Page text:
Simplicity in complexity 

By Dawn Wiseman

Guillaume Lamoureux is studying enzymes at the micro level to gain understanding of cancer’s spread. Magnifying glass

Guillaume Lamoureux is studying enzymes at the micro level to gain understanding of cancer’s spread.

Einstein said, “Everything should be made as simple as possible, but not simpler.” Guillaume Lamoureux (Chemistry and Biochemistry) is using that advice in his research. “When you’re working with proteins made of tens of thousands of atoms, it certainly helps to be able to simplify.”

Lamoureux, a member of Concordia’s Centre for Research on Molecular Modeling (CERMM), is trying to electronically simulate some of the basic processes of life by studying metalloenzymes.

“Enzymes are proteins which enable chemical reactions in the body, everything from respiration to digestion. About one-third to one-half of these enzymes have at least one metal atom, like zinc or magnesium, in their core.”

These few metal atoms appear to be key in making the huge molecules work. “If the metal is taken out, the enzyme does not work.”

There are almost uncountable enzymes in the body. For the moment, Lamoureux is focusing on the ones responsible for tissue growth and remodeling.

“You always hear that we are made of cells,” he said, “but we’re actually made of cells encased in a fibrous matrix.” In tissue growth, enzymes actually break apart this matrix to make room for new cells. Unfortunately, the same enzymes that help heal cuts and burns can be exploited when cells become cancerous.

“Malignant tumours can use these enzymes to degrade surrounding matrix and spread their own growth. This is how cancer metastasizes.” Lamoureux hopes his modelling of the enzyme mechanism will one day help other researchers determine how to stop cancer cells from co-opting this normal and essential bodily process.

“The standard way of revealing these mechanisms is to isolate an enzyme, feed it and see what it does. But that takes a long time,” he explained. “We’re looking to speed up the process with computer simulations.”

Simulations begin with static pictures of known enzymes. “These have been obtained from enzyme crystals which let us see pretty much every atom in the molecule.” He then builds a three-dimensional computer model of the enzyme. What he ends up with is analogous to a mechanical drawing of a machine with thousands of gears. “We know what it looks like, but we don’t yet know how it works.”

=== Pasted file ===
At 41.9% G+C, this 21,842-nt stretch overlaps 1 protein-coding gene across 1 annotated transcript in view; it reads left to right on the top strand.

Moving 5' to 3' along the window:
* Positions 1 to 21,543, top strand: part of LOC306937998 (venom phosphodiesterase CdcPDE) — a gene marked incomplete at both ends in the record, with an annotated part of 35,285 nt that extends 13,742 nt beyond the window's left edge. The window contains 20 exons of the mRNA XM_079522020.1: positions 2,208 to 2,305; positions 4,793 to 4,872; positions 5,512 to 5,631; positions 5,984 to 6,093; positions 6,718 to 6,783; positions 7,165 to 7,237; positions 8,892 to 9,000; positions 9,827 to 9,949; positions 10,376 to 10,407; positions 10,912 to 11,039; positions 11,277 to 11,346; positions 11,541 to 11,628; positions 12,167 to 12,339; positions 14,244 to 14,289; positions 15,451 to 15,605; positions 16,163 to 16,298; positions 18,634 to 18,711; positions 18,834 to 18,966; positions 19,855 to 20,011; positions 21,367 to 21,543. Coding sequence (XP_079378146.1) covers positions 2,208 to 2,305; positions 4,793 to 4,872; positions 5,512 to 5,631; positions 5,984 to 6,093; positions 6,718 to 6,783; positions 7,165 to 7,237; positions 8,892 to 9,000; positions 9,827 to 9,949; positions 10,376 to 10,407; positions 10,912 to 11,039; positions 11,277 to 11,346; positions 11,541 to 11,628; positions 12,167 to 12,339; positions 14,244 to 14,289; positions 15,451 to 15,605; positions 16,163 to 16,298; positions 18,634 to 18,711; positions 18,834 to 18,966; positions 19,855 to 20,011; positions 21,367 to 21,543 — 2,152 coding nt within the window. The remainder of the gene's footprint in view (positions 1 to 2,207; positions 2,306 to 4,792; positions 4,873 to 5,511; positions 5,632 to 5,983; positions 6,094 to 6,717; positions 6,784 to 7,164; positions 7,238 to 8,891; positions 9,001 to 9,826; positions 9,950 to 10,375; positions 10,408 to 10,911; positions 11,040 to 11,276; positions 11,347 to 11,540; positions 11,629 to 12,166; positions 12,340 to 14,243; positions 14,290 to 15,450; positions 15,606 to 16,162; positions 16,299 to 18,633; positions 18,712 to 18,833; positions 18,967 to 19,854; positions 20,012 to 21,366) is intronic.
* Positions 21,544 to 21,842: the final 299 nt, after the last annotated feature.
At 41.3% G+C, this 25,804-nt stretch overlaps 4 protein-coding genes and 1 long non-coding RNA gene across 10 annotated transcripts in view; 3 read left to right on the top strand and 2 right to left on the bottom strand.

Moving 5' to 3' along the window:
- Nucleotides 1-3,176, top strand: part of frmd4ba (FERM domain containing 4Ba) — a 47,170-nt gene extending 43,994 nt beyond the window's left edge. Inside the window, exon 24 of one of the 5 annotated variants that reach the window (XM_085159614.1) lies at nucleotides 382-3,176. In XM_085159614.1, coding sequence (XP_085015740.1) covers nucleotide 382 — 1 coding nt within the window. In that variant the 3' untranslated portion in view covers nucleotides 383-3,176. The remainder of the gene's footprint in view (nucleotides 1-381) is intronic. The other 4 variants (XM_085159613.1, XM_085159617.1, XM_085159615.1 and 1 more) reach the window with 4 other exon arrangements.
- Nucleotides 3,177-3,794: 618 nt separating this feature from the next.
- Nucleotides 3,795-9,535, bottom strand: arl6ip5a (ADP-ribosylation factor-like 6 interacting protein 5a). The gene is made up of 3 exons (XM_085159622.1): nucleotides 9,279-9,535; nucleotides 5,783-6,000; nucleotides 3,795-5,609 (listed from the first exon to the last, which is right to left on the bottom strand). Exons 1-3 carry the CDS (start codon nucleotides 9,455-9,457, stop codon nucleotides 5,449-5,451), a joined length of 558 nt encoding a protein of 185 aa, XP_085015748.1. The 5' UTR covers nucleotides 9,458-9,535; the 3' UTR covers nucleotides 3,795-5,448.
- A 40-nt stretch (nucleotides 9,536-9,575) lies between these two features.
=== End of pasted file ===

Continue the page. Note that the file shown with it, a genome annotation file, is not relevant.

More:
Next comes the tricky part. “The rules of quantum mechanics are the truth, but they are complicated,” he smiled. “To apply them to biochemistry, we need to simplify them as much as we can.” The result is a “controlled approximation” of how the enzyme functions in real life. On the computer it appears as a movie.

Each movie is the product of solving millions of large equations which requires supercomputing power. “Five years ago, this work just wouldn’t have been possible. The computer power did not exist.” Now that it does, Lamoureux can develop a simulation in hours or days, not months or years.

The really interesting part comes once the mechanism is simulated. “Then we get to ask ‘what if’ questions.” By knowing how the enzyme works under normal conditions, researchers can change conditions to mimic things like gene defects or the impact of drugs on the enzymes. “We’ll actually be able to see what goes right or wrong in the mechanism.”

Lamoureux’s current work is focused on building a library of known enzyme mechanisms. It is cutting-edge research in the emerging field of functional proteomics. Twenty years from now, he thinks it will be old hat.

“Knowing how computers are getting faster and faster, we’ll almost certainly have a commodity tool in the future. Anyone who knows biology or chemistry will be able to ask these “what if” questions and get an answer they trust almost as much as an experiment. At the very worst, they’ll be able to really focus in on what experiments are worth doing.”


Concordia University